U.S. State Department Funds 12 IP Protection Projects Worldwide (Intellectual Property Watch)
The U.S. State Department announced its approval of $2.6 million in total funds for 12 anti-crime projects around the world aimed at intellectual property protection. The full press release is available here.
Chinese Nationals Charged With Software Piracy; Former NASA Employee Also Charged (U.S. Immigration & Customs Enforcement)
Two Chinese nationals have been charged in a 46-count superseding indictment for a variety of charges including software piracy and illegally exporting technology to China. Additionally, a Maryland man, and former NASA employee, has pleaded guilty to charges of criminal copyright infringement.
‘For Dummies’ Guide Publisher, Wiley, Seeks Piracy Trial (BBC)
Publisher John Wiley & Sons is demanding a trial by jury of people accused of illegally copying and distributing Wiley’s ‘For Dummies’ books through the use of Bittorrent.
RapidShare Looks To Voluntary Practices To Stave Off Anti-Piracy Legislation (NationalJournal)
File-hosting website RapidShare unveiled voluntary proposals, including fielding a trained “anti-abuse team” to quickly respond to copyright violations, that it says will help stem the tide of online piracy and copyright infringement.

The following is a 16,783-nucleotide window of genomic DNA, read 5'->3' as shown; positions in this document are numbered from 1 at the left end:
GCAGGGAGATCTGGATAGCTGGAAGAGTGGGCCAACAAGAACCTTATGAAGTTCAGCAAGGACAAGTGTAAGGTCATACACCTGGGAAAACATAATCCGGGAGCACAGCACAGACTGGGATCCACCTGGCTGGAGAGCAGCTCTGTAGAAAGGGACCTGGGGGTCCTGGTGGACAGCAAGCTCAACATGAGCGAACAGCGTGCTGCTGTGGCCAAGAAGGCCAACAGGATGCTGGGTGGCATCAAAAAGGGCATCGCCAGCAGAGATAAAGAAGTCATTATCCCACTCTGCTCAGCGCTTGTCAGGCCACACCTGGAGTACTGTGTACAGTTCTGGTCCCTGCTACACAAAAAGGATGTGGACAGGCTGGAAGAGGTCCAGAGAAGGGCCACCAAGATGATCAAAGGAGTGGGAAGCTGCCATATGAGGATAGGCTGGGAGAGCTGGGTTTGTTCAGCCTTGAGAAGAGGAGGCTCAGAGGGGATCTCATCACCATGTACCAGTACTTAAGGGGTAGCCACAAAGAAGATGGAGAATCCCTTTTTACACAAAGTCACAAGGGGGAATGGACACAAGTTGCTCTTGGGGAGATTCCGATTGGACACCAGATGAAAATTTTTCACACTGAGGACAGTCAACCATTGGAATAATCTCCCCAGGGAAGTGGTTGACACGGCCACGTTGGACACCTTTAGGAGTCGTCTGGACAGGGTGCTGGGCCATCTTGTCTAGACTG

Google Ordered To Stop Copyright Violations On YouTube (The New York Times)
A German court has ordered Google to install filters on its YouTube service in Germany to detect and stop people from gaining access to material for which they do not own the rights.
ICANN System Glitch Delays Reveal Of New gTLD Applications (ICANN)
This ICANN FAQ document confirms that ICANN will not be in a position next Monday to reveal the new gTLD applications received, as originally scheduled. It does not provide a new date.
Ultraviolet Code Crackdown Starting On eBay (WebProNews)
Hollywood studios are cracking down on the sale of ultraviolet codes on eBay, saying the sale of the codes is akin to copyright infringement.
Sweden’s Pirate Religion Begins To Plunder America (U.S. News)
A Swedish religion whose dogma centers on the belief that people should be free to copy and distribute all information—regardless of any copyright or trademarks—has made its way to the United States.
Keith Kupferschmid is General Counsel and SVP, Intellectual Property Policy & Enforcement at SIIA.